Potential Hot Spots: November 19, 2000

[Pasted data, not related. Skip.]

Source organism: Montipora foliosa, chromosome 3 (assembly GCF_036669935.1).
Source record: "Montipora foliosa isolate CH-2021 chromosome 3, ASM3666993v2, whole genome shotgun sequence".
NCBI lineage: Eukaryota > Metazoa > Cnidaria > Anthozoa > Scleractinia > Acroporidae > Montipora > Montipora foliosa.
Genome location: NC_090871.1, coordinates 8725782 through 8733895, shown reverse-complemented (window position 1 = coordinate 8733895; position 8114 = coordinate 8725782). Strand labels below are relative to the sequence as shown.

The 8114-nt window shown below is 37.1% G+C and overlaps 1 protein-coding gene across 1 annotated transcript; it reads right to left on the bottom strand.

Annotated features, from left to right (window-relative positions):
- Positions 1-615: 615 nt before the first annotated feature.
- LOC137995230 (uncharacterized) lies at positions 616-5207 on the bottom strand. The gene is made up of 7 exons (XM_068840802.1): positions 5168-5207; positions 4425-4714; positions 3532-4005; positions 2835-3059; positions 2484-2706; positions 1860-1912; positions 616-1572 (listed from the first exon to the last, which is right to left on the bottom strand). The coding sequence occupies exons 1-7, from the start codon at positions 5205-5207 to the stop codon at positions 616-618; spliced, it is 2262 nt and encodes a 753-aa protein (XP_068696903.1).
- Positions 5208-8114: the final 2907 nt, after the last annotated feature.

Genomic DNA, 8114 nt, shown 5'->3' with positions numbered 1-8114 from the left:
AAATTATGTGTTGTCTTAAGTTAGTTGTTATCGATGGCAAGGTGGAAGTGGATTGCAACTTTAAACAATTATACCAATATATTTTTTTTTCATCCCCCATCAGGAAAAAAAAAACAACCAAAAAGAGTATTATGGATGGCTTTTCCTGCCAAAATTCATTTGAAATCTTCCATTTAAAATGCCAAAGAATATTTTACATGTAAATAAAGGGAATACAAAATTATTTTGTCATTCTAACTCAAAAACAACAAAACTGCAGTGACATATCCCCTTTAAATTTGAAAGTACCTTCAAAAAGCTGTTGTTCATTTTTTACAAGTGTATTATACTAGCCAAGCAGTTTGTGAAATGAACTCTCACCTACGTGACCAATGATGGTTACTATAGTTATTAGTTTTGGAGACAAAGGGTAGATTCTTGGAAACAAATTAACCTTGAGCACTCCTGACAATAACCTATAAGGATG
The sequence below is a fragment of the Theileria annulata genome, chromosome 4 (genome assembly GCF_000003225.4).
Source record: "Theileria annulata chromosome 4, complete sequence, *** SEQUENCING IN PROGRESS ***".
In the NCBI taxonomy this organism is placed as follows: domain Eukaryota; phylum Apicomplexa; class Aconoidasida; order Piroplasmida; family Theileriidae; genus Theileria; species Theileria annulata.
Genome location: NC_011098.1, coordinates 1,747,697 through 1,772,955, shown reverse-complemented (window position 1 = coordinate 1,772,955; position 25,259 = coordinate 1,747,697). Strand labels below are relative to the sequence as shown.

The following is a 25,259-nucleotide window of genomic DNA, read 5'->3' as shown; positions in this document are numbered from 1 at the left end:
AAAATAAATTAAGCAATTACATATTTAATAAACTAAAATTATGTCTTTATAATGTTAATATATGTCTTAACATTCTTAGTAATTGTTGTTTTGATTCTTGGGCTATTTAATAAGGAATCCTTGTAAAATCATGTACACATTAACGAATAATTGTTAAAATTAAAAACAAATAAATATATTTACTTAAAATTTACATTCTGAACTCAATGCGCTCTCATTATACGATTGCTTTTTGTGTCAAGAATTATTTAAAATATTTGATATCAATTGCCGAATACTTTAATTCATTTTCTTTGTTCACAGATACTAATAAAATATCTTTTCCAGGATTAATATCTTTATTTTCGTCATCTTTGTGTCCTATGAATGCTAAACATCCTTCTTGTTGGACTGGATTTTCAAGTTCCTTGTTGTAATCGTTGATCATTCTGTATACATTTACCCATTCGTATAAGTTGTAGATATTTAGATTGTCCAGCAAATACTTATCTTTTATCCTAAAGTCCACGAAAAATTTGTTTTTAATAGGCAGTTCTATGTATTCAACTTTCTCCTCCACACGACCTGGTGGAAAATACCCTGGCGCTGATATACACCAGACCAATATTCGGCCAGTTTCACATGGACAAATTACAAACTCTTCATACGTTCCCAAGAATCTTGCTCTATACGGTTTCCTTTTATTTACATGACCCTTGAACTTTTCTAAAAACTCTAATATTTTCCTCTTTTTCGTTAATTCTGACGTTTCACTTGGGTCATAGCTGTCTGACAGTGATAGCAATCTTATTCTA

Violence again plagues Mozambique this time sparked by yet another election gone wrong. The trouble seems to have started on November 9 when a twelve Mozambique National Resistance (RENAMO) opposition protestors were killed and dozens more injured in a series of confrontations throughout the nation. Three people were killed in the northern Cabo Delgado district of Balama, three died in Moma in the central province of Zambezia, two died in the central province of Sofala, and four people were killed in the northern Nampula province. By November 10 the death toll had risen to 26, with over 100 injured. By November 14 the government had set the death toll at 40 with at least 200 injured. One of the more serious incidents occurred in Montepuez (1,600 kilometers north of the capital). 500 RENAMO supporters armed with AK-47 rifles occupied several public buildings. Twelve people died in the confrontation, including six government police officers. Tensions have been increasing in Mozambique, after an extended period of comparative stability following its 16 year-long civil war. The 1992 peace accord has been one of sub-Saharan Africa's few peace successes. Peace had been very popular in Mozambique, one of the most war weary spots in southern Africa. The renewed violence has surprised many in the country. Anglican Bishop Diniz Sengulance said "Instability after eight years of peace does not make any sense." There have been many signs of approaching trouble, however. Strategypage reported several months ago that RENAMO had admitted to having a company-sized security force (150 men), armed with light weapons. Western press sources now report that unit has 100 men. There was no indication that this unit was involved in the shoot-out in Montepuez. The election protests grew increasingly bitter. At one point RENAMO threatened to form a separate government in the six northern and central regions where it enjoys wide-spread support. Until relenting in October, RENAMO's political wing refused to take its parliamentary seats In response to the fighting, the Mozambique government condemned RENAMO leader Alfonso Dhlakama. The government said it would arrest RENAMO leaders and supporters involved in the violence. Another government spokesman said RENAMO is in the process of rearming and accused RENAMO of planning to seize power by force.


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